I am tracking HTML and CSS design efforts on W3C last three years.

My main area of interests is in CSS development as I think that in HTML/CSS/Script triade CSS as a technology is the weakest area. Next is the Script. And HTML appears as the most stable thing among these three.

Since CSS1 we did not get anything changed in styling in principle. In particular CSS, as a technology, still failed to provide layout mechanisms needed by modern web applications. < table > markup is unbeatable yet – there are simply no equivalents for rowspan/colspan and flex length units used in tables ( remember that width=”60″ may serve role of pixels *or weight* in table layout). So advices like “tables are only for tabular data” are at least non-professional in current circumstances.

It appeared initially that WHATWG would focus on “needs of real-world authors” but for some reasons group started from fixing HTML. That is what I really do not understand. What conceptually is so wrong with HTML 4.01 that we need to fix it now forgetting about two other components? (The only thing to add is < video > element that I think really makes sense in shed of lights of the Tube and others.)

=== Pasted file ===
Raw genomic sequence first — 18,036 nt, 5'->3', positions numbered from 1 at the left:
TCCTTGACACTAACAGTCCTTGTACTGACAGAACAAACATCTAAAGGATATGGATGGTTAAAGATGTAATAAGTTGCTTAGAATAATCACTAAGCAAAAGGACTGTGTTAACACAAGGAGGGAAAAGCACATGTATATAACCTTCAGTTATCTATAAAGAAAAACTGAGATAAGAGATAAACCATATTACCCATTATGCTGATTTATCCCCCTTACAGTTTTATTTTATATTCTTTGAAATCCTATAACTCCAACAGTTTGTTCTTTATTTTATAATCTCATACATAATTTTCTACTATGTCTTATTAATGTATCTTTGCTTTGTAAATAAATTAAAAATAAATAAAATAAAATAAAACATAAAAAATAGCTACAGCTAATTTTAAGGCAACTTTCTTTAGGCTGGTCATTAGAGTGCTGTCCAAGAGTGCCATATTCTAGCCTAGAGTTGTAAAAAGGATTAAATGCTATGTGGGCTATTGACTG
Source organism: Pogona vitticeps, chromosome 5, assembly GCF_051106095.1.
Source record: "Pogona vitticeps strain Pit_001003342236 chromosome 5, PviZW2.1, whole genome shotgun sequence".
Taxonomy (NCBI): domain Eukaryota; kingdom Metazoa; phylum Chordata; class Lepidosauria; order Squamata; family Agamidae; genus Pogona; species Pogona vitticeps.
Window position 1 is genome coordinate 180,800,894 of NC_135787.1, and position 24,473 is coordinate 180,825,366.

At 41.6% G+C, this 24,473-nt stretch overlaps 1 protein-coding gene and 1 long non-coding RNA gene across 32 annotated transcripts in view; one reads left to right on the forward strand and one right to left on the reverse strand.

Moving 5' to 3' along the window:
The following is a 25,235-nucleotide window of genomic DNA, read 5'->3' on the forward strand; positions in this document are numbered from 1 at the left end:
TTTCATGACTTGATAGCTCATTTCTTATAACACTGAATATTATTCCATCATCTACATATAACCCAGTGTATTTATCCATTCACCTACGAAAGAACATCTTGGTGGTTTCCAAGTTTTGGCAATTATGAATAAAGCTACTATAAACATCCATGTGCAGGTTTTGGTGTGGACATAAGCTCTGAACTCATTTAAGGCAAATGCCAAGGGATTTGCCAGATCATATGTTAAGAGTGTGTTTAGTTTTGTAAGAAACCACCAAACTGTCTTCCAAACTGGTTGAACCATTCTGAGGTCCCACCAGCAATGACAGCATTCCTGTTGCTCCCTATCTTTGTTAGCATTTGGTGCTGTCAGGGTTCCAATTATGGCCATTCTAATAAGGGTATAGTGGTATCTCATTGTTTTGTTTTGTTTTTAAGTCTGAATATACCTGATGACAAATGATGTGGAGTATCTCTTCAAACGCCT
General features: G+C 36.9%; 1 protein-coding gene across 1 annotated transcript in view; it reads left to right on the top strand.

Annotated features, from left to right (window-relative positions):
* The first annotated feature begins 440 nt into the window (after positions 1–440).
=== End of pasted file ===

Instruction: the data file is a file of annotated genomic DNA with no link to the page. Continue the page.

I believe that main problem of semantically bad markup on the Web now is not in HTML per se but, again, in CSS (and in scripting at the less extent). Lack of layout facilities in CSS forces us (real-world web designers and developers) to use markup for layout purposes more than it is really needed. Web authors, people who write content of the web are happy with the current HTML but professional web designers *are* the people who are “breaking the semantic web” now. Simply because CSS as a standard failed to provide layout features needed for modern web applications. I thought that was clear for everyone who is doing practical web design…